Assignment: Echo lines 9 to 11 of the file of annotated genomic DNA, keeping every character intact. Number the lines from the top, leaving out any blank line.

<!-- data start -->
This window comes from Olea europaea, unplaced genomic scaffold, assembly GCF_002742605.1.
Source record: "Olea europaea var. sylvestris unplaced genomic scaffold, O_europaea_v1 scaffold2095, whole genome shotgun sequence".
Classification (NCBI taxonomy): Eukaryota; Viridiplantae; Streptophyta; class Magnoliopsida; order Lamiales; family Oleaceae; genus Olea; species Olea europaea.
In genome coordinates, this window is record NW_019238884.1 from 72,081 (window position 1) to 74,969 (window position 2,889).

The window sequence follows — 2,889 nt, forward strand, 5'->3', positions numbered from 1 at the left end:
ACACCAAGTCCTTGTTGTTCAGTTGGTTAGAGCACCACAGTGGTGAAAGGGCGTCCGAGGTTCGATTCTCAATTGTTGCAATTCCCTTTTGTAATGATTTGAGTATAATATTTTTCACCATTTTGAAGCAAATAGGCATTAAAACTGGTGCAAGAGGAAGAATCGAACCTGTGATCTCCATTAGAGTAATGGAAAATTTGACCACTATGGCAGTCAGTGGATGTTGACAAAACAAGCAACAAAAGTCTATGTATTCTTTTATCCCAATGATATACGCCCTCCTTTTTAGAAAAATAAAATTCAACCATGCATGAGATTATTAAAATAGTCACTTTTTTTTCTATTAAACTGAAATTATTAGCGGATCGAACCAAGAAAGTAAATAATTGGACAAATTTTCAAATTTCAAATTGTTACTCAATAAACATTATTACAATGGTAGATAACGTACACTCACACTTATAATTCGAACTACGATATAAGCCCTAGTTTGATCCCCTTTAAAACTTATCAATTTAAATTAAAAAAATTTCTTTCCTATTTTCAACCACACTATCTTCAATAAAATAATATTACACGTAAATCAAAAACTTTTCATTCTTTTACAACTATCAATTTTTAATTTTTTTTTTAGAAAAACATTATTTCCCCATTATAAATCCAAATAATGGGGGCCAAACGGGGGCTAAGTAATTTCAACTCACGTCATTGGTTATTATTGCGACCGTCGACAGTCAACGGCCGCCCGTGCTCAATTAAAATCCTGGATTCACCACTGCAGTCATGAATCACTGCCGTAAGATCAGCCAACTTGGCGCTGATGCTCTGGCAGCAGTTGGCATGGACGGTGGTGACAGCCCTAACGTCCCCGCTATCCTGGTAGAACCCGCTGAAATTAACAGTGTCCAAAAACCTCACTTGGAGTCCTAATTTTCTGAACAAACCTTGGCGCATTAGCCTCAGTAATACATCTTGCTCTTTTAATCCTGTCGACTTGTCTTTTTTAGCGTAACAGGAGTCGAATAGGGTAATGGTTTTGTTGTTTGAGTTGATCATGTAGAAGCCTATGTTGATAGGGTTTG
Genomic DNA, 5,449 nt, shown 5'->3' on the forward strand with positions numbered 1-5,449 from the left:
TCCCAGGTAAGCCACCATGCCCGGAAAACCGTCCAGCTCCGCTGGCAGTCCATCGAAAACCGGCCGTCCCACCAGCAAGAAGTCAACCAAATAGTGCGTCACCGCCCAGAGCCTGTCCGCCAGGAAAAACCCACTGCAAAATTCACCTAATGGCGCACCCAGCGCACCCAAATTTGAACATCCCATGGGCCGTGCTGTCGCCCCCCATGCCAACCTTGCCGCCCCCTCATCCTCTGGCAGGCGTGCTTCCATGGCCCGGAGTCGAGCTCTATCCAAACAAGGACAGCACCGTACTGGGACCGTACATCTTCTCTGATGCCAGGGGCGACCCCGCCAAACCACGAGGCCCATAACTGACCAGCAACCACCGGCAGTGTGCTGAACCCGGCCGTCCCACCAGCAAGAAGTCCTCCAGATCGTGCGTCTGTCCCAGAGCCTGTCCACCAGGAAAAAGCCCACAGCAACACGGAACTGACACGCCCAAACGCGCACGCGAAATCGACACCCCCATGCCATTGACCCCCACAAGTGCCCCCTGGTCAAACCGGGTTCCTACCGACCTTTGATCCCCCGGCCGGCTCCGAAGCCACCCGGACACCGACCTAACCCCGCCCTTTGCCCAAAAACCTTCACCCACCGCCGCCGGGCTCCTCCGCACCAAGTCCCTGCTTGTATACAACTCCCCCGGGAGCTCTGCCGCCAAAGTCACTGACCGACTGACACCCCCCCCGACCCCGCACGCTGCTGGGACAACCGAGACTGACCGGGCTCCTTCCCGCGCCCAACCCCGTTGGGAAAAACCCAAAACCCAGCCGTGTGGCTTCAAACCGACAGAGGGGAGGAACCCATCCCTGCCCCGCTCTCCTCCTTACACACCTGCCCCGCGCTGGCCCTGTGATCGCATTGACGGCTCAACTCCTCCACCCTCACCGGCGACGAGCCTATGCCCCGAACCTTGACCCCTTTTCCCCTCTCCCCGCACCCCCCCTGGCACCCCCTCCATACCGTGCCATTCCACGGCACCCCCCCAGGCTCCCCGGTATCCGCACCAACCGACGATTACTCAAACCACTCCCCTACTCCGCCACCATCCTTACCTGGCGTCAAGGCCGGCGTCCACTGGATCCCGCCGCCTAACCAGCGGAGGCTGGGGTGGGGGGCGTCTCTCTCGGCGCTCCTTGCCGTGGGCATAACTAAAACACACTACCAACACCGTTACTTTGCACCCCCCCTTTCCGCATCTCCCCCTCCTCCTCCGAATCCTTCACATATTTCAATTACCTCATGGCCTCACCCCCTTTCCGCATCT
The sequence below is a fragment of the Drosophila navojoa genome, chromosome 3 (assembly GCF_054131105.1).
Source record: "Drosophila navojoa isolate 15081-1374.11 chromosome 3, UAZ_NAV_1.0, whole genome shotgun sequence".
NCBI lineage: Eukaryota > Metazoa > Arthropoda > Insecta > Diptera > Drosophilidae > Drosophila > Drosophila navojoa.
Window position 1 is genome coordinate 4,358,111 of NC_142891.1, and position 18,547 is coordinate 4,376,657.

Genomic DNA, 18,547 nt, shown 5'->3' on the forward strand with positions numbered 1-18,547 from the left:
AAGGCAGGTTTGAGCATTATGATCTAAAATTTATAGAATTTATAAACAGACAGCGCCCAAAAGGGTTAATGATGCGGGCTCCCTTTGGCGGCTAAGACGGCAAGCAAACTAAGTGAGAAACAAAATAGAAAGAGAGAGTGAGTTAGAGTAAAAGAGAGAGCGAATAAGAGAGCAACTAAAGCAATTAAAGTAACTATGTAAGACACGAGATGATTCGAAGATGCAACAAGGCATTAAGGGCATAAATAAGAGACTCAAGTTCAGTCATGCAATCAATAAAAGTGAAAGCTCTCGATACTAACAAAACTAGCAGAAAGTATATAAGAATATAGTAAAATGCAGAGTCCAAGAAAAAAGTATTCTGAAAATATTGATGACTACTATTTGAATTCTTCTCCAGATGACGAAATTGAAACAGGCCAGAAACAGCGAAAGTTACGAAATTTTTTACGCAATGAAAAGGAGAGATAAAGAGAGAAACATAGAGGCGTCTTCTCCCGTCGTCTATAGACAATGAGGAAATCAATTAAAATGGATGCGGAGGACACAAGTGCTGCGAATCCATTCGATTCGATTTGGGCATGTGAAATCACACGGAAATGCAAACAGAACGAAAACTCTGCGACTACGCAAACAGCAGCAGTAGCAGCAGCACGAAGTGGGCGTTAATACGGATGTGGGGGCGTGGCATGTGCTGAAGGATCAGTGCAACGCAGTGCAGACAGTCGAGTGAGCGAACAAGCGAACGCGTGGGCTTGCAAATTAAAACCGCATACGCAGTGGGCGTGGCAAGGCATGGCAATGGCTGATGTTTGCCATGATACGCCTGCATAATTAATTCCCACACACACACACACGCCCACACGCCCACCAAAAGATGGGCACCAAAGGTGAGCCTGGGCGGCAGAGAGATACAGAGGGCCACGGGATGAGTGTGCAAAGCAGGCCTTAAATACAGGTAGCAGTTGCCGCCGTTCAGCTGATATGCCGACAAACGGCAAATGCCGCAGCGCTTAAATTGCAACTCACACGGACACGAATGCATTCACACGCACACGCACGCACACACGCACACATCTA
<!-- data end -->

The sequence below is a fragment of the Drosophila navojoa genome, chromosome 3 (assembly GCF_054131105.1).
Source record: "Drosophila navojoa isolate 15081-1374.11 chromosome 3, UAZ_NAV_1.0, whole genome shotgun sequence".
NCBI lineage: Eukaryota > Metazoa > Arthropoda > Insecta > Diptera > Drosophilidae > Drosophila > Drosophila navojoa.